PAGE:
More recently I wondered:
Here is a question: why does Flannery O'Connor, a Roman Catholic laywoman, speak to me in a way few, if any, Reformed preachers do? Similar questions have come to me as I have read the spiritual-themed poetry of John Donne and John Berryman, as I finished a few weeks ago the last book of short stories written by Episcopalian John Updike, and last spring as I read Roman Catholic, Brennan Manning's memoir, All Is Grace. Or, for that matter, the songs of Johnny Cash and Merle Haggard.
What I am getting at is this: The world is messed up. People are messed up. You are messed up. I am messed up. Or: The world is fallen. We are all sinners. We sin against God. We sin against the created order of things. We sin against others. Others sin against us. And sin is not just about sex and drugs and rock 'n' roll. It's also about pride and meanness and self-righteousness. This is true of us as Christians. We are miserable offenders. There is no health in us. And,in this present age it is normal.
I do not mean it is good, or acceptable, or to be minimized. I do mean it is not surprising. I do mean it is a reality that has to factor into our understanding of ourselves and of others and of the church.
I think I understand the problem the "obedience boys" have with the "grace boys." It is that the "grace boys" can seem to teach grace in such a way as to make people indifferent to sin: "Sin is not such a big deal. It happens. No need to get all worked up about it. Just accept that you are a sinner and that God loves you no matter what. Bask in the knowledge you are a child of God." I get the problem the "obedience boys" have with the "grace boys." As far as taking exception with that portrayal of the life of grace goes, I agree.
What I don't think the "obedience boys" get is how normal sin is. Perhaps they really do not know this reality in terms of their own experience. It could be that for them there is a regeneration-created night and day before and after story. Or, it may mean that there has been a steady upward trajectory to their sanctification without harrowing nosedives into sin or wearying discouragements of slow or no progress. Or, it may be that they do not know themselves very well. Or, it may be that their theological understanding of regeneration and conversion does not allow them to acknowledge that believers can have messy lives - chronic struggles and frequent defeats. That believers can by their messy lives inflict great damage and hurt on other believers and can be badly damaged and hurt by the messy lives of other believers. That the church is a messy place where messy lives are intertwined with and sometimes disillusioned by other messy lives.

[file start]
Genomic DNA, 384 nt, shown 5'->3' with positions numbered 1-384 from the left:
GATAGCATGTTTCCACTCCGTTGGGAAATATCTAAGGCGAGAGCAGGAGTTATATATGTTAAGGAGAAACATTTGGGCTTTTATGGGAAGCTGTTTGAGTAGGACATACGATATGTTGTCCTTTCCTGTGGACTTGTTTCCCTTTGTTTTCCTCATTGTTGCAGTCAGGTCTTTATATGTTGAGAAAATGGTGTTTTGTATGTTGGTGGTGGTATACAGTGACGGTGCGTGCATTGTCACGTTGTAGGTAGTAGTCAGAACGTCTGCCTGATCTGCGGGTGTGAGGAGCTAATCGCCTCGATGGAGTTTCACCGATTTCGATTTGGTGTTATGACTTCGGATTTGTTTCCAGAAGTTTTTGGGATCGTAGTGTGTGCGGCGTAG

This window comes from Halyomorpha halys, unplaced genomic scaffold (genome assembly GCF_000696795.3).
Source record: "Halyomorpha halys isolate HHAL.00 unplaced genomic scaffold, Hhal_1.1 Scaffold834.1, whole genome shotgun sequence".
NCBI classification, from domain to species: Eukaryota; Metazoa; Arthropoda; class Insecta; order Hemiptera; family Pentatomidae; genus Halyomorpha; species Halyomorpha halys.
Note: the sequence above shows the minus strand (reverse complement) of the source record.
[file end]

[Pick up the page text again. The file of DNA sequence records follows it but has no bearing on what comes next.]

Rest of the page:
And it's because we mess things up that we so need grace. A grace that puts up with us, that does not give up on us, that keeps us despite ourselves. Yes, grace disciplines. But not as we deserve and usually not with the rigor others mess-ups may apply. The grace that loved us when there was nothing at all to love about us does not love us now because are lovable. If God did not love us despite ourselves, he would not love us at all.
One of the reasons some people find grace within the Roman Catholic tradition is that, at least in some of its manifestations, despite its works righteousness and uncertain salvation, it is able to deal with sin as a reality better than conservative evangelicals often do. I do not think that should be so, but that it can be so I do not doubt.
The normal situation in this present age is messed up. Sin happens. Grace deals with it.